But it didn’t take us long before we needed to do something meaningful again.
Audrey had started volunteering with Sundara and they needed help in Uganda in October 2016. I volunteered to take photos for them.
The 4,000 people of Bukompe had no access to clean water. They were sick from drinking from the only, strongly contaminated, source of water they had. And that source was pretty much completely dried out during summer.
We managed to help secure funding to build a borehole well with the help of a local NGO, Drink Local Drink Tap. That was extremely satisfying and meaningful for that community in dire need.
Then we went back to Canada. It was only a week-long trip.
That’s when we truly realized that our travels did exactly the opposite of what people seek: find their true calling.
We were lost. Almost completely.
We had discovered that there are much greater needs abroad, and we couldn’t fill those needs back home.
Back in Spain, I wanted to become a tour guide. Back in India, I wanted to do humanitarian work. Back in Thailand, I missed programming and finished my first game. Back home, I missed doing truly meaningful work.
We sat at our favourite Irish pub back in November 11th 2016, and I said to Audrey, half serious: “Do you want us to just leave again?”. To my surprise, she agreed. We were pumped.
You see, we didn’t find our true calling while traveling. In fact, we probably never will.
The greatest pleasure in life is exactly that, not knowing what’s going to happen.
We learned we had skills way beyond what we knew back home. We adapted to different cultures and became more open-minded. We met incredible people and learned from each one of them. Poor, rich. Christians, Muslims, Hindus, Buddhists, etc. Men, women. Children, elders. It didn’t matter. We learned from everyone.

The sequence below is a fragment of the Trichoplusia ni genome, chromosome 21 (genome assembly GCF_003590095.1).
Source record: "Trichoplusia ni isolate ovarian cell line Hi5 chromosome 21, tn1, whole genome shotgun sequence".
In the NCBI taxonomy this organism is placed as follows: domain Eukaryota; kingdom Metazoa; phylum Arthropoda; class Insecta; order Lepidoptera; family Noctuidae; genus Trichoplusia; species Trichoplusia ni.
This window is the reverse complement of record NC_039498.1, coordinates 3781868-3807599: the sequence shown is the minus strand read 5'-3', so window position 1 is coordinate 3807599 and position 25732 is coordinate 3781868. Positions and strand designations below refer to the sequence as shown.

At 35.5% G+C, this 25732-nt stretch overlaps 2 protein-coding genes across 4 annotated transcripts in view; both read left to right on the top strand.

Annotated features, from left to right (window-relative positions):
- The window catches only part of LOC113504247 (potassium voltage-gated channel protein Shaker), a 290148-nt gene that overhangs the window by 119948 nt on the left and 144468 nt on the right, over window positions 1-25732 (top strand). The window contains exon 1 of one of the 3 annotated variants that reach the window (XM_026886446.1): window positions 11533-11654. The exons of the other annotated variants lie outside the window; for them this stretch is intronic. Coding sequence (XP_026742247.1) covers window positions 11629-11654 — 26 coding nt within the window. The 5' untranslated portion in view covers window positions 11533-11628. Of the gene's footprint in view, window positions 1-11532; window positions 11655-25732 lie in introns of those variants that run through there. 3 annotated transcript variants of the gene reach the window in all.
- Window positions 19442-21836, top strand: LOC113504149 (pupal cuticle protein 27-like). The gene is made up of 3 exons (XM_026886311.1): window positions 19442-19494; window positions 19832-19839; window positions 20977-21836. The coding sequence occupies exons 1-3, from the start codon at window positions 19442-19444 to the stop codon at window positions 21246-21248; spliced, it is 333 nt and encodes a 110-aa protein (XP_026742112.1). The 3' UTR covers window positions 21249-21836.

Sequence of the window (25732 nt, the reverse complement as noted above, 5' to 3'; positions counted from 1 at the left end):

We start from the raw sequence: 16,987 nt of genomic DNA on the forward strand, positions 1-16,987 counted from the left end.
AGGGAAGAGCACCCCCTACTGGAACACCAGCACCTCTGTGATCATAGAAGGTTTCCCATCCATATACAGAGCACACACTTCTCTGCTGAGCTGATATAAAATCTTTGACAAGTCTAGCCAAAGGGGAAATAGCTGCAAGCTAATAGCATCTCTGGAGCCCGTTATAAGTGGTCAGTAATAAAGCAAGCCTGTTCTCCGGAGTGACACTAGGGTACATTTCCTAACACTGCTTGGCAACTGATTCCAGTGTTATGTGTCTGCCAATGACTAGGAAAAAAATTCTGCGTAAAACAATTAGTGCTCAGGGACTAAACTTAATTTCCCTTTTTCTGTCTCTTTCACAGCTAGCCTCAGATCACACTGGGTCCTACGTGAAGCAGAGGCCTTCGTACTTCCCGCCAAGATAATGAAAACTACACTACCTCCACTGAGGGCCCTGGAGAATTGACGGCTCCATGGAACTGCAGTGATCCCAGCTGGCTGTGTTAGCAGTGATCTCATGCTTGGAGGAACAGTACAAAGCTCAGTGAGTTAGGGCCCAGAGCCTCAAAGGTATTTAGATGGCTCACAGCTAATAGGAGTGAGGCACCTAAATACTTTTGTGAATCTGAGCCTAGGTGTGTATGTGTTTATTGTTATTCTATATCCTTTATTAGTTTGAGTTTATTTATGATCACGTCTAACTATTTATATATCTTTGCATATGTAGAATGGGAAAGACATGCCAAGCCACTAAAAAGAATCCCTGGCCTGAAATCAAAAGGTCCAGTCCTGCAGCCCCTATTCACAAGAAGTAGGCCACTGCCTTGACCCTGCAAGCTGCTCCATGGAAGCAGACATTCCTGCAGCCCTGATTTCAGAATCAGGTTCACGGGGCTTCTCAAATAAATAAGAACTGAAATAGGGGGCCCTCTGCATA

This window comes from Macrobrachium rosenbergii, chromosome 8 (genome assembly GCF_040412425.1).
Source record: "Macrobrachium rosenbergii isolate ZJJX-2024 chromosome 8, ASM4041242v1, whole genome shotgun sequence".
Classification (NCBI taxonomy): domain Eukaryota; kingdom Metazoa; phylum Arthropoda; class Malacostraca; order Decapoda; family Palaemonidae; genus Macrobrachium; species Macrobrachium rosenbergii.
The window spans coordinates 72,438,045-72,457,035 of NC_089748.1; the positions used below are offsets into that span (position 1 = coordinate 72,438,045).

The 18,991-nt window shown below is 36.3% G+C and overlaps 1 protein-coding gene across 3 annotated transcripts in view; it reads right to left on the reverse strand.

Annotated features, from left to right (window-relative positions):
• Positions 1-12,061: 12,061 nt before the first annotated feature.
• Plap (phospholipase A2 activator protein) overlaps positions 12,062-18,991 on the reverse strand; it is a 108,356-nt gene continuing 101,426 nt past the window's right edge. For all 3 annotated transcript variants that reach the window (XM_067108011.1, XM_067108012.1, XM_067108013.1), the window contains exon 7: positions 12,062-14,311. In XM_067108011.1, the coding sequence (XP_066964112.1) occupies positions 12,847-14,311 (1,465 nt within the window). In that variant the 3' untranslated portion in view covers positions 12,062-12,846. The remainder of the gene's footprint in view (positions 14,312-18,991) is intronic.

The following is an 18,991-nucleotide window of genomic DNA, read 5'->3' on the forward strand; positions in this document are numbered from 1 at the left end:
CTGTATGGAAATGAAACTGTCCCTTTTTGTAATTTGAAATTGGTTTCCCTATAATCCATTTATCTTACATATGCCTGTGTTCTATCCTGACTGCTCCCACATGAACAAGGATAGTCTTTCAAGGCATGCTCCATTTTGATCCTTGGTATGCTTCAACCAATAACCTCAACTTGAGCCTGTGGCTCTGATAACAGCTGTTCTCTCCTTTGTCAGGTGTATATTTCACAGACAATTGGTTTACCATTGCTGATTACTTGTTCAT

And that led to so much confusion. We learned we can do so much more. So many options opened (or was already there but we were blind to them) that choosing what we really wanted to do was extremely difficult.
Audrey applied for Doctors Without Borders two months after and got the job. We were set to be nomads, leaving in June 2017.
We took a vacation and traveled in East Europe and Portugal before Audrey left for her first mission in Central African Republic for six months. She completely loved it.
I went to Siem Reap back at AngkorHUB for about two months. It was an incredibly productive time. I was working 70+ hours per week and going out to dinner with friends pretty much every day. I became quite more social during that time.
It is during that time I came up with my 3-new-skills-a-month approach, which completely changed my life.
Then I went to Malaga, Spain for 3 months.
There, I took up the skill of writing, storytelling, public speaking, and more. On January 2nd, I published my first “real” story in Medium.com. On January 5th, The Startup approached me to write for them. On January 23rd, I become a Top Writer in 3 different categories. And then I gave talks on productivity.
I published my first book a month after. I started Viking Boutique, launched my second game, wrote my second book, and started another company, Bad Parrot in the following 3 months.
I’m now working on expanding my 3 companies, co-authoring a book with a new friend I met on Medium, releasing a Kickstarter campaign, etc.
What I’m getting at is this:
If it wasn’t for my travels, I would not have known that there was a world of possibilities for me out there. I would have stuck to my 9–5 job, not realizing my full potential.
I was confused coming back. I still am. So is Audrey. So is most people I know who traveled long-term.
I have not found my greater purpose. I probably never will. And I realize now that it’s pointless to even try.
Living new experiences, learning and meeting new people is what it’s all about. Who cares if you have or find an “ultimate destination” or not. As Steve Jobs said:
“The journey is the reward” — Steve Jobs
Cherish that quote.
Looking back, I have no regrets for what I’ve done. I may be confused still — probably even more so — but I’m happier and more “successful” for it.
So travel not for finding your greater purpose, but for living new experiences, learning many things, meeting new people and becoming more open-minded.
You can do this!
Thanks for reading and sharing! :)
First published here: https://medium.com/@danny_forest/you-will-not-find-your-greater-purpose-from-traveling-94510c90edb8